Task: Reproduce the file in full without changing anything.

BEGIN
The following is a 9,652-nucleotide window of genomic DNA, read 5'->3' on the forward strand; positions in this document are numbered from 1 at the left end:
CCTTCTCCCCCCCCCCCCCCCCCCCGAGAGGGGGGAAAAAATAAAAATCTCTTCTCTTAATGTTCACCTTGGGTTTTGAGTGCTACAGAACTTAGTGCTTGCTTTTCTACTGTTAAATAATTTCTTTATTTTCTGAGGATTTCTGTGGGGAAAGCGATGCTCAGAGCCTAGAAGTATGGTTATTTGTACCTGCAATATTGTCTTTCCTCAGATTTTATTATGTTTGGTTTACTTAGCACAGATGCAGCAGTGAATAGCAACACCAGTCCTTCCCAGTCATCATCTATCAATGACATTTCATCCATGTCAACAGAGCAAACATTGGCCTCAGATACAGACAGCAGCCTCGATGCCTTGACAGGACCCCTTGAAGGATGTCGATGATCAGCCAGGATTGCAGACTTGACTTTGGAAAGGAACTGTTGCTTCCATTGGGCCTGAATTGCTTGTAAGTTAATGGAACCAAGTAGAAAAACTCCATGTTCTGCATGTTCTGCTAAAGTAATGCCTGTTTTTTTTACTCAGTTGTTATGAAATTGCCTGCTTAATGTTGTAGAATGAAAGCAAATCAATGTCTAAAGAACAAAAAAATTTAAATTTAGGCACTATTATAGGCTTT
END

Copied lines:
The following is a 9,652-nucleotide window of genomic DNA, read 5'->3' on the forward strand; positions in this document are numbered from 1 at the left end:
CCTTCTCCCCCCCCCCCCCCCCCCCGAGAGGGGGGAAAAAATAAAAATCTCTTCTCTTAATGTTCACCTTGGGTTTTGAGTGCTACAGAACTTAGTGCTTGCTTTTCTACTGTTAAATAATTTCTTTATTTTCTGAGGATTTCTGTGGGGAAAGCGATGCTCAGAGCCTAGAAGTATGGTTATTTGTACCTGCAATATTGTCTTTCCTCAGATTTTATTATGTTTGGTTTACTTAGCACAGATGCAGCAGTGAATAGCAACACCAGTCCTTCCCAGTCATCATCTATCAATGACATTTCATCCATGTCAACAGAGCAAACATTGGCCTCAGATACAGACAGCAGCCTCGATGCCTTGACAGGACCCCTTGAAGGATGTCGATGATCAGCCAGGATTGCAGACTTGACTTTGGAAAGGAACTGTTGCTTCCATTGGGCCTGAATTGCTTGTAAGTTAATGGAACCAAGTAGAAAAACTCCATGTTCTGCATGTTCTGCTAAAGTAATGCCTGTTTTTTTTACTCAGTTGTTATGAAATTGCCTGCTTAATGTTGTAGAATGAAAGCAAATCAATGTCTAAAGAACAAAAAAATTTAAATTTAGGCACTATTATAGGCTTT